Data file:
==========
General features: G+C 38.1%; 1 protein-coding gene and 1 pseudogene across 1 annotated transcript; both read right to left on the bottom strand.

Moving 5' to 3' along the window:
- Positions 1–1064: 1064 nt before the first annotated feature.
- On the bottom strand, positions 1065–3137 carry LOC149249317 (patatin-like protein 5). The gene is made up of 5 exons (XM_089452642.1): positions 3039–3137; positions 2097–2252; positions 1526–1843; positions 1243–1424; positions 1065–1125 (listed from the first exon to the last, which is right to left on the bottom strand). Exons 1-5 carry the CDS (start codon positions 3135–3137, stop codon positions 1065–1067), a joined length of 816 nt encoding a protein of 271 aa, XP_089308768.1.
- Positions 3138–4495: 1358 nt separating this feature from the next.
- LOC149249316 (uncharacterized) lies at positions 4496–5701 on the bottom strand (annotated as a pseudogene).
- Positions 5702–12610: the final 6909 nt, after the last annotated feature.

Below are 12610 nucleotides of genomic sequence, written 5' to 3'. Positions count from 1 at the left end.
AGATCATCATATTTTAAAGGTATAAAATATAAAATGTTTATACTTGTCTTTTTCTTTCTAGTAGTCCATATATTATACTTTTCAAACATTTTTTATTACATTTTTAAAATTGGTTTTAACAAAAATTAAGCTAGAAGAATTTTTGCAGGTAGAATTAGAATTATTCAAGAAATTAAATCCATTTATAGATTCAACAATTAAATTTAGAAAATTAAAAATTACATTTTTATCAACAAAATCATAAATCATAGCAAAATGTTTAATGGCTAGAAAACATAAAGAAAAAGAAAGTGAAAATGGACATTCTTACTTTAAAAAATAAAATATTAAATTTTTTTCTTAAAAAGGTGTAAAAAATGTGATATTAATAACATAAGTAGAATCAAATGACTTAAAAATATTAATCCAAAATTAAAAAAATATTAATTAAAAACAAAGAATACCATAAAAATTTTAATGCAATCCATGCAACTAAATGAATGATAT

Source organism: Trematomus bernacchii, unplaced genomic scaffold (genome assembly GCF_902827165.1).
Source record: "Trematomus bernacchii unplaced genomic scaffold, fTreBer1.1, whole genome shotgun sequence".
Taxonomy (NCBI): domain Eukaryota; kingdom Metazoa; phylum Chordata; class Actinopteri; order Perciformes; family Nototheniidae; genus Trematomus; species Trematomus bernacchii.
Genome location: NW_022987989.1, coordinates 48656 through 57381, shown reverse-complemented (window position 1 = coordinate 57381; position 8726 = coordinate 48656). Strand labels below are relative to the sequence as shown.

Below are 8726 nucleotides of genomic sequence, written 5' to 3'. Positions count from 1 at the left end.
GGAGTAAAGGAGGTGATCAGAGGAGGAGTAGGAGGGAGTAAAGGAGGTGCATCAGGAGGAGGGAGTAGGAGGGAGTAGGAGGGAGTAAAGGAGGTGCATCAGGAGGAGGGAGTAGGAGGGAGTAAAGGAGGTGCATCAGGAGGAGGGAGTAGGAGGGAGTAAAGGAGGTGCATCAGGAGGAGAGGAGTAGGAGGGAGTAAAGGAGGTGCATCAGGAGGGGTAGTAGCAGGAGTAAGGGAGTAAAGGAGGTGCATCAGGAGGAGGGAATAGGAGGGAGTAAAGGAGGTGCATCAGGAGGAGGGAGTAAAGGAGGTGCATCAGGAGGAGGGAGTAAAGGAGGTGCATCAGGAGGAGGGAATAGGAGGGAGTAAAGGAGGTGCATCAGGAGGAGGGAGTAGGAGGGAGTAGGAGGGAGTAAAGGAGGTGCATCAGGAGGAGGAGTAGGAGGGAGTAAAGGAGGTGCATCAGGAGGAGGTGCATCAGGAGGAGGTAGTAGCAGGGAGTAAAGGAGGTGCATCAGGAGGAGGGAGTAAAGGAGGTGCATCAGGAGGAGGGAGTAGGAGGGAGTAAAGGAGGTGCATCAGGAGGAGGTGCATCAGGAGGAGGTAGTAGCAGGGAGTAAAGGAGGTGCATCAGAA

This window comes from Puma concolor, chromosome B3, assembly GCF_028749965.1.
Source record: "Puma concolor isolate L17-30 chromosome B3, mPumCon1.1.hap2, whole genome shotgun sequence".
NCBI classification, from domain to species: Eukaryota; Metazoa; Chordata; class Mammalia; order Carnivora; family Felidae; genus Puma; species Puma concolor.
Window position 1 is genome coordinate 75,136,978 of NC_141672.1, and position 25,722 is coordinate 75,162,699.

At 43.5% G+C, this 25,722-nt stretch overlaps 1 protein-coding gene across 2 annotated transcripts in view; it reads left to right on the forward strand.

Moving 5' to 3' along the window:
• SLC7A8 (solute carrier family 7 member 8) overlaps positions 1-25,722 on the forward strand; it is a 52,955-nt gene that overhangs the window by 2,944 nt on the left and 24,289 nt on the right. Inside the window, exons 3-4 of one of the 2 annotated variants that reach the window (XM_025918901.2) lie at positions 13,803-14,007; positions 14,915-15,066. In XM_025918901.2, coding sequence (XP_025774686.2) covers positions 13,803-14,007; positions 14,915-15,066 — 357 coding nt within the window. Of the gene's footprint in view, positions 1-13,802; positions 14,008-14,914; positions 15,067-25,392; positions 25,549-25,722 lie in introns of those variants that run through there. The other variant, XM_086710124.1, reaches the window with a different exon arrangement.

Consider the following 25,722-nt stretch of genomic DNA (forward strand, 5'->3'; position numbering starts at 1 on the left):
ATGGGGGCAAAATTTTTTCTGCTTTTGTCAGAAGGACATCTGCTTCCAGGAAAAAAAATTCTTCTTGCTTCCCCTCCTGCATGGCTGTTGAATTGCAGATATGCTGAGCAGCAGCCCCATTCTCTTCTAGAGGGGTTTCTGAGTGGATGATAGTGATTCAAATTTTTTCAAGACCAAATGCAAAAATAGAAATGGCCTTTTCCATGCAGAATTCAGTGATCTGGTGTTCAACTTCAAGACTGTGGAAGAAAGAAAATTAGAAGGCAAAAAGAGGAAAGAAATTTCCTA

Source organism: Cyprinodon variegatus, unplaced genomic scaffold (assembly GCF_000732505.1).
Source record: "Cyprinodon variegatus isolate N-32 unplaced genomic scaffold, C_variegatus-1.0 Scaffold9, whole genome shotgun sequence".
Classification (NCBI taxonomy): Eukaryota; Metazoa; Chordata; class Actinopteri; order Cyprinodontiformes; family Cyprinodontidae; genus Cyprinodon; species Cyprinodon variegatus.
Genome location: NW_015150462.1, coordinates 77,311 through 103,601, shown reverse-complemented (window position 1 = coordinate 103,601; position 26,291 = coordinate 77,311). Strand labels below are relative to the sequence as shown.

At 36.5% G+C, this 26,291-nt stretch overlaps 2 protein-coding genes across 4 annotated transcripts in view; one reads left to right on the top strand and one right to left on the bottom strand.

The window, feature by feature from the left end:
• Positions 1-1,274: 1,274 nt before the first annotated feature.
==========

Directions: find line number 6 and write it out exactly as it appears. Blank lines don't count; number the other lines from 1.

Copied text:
- LOC149249316 (uncharacterized) lies at positions 4496–5701 on the bottom strand (annotated as a pseudogene).